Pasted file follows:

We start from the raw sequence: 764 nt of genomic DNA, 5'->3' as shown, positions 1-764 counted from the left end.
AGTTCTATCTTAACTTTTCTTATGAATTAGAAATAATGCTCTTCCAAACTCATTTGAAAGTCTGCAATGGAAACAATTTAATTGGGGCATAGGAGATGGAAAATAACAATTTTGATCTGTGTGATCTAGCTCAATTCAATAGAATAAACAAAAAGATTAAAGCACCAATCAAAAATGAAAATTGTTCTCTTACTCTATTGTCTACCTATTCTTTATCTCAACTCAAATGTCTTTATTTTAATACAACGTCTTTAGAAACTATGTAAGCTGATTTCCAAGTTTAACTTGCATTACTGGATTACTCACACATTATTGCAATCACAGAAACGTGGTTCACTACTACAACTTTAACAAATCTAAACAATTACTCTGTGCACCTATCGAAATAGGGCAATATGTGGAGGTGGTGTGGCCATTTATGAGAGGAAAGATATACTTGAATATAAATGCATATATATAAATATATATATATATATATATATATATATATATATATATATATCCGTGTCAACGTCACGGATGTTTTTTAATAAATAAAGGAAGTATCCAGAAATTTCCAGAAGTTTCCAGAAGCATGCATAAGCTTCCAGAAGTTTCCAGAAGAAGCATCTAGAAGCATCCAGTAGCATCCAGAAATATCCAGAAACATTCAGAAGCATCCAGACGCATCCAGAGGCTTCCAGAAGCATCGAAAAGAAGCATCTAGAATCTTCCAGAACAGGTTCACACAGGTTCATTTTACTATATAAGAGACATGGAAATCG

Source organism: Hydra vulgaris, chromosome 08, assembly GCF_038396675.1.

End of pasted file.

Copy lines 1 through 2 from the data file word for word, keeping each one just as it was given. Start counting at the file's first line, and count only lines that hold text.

We start from the raw sequence: 764 nt of genomic DNA, 5'->3' as shown, positions 1-764 counted from the left end.
AGTTCTATCTTAACTTTTCTTATGAATTAGAAATAATGCTCTTCCAAACTCATTTGAAAGTCTGCAATGGAAACAATTTAATTGGGGCATAGGAGATGGAAAATAACAATTTTGATCTGTGTGATCTAGCTCAATTCAATAGAATAAACAAAAAGATTAAAGCACCAATCAAAAATGAAAATTGTTCTCTTACTCTATTGTCTACCTATTCTTTATCTCAACTCAAATGTCTTTATTTTAATACAACGTCTTTAGAAACTATGTAAGCTGATTTCCAAGTTTAACTTGCATTACTGGATTACTCACACATTATTGCAATCACAGAAACGTGGTTCACTACTACAACTTTAACAAATCTAAACAATTACTCTGTGCACCTATCGAAATAGGGCAATATGTGGAGGTGGTGTGGCCATTTATGAGAGGAAAGATATACTTGAATATAAATGCATATATATAAATATATATATATATATATATATATATATATATATATATATATCCGTGTCAACGTCACGGATGTTTTTTAATAAATAAAGGAAGTATCCAGAAATTTCCAGAAGTTTCCAGAAGCATGCATAAGCTTCCAGAAGTTTCCAGAAGAAGCATCTAGAAGCATCCAGTAGCATCCAGAAATATCCAGAAACATTCAGAAGCATCCAGACGCATCCAGAGGCTTCCAGAAGCATCGAAAAGAAGCATCTAGAATCTTCCAGAACAGGTTCACACAGGTTCATTTTACTATATAAGAGACATGGAAATCG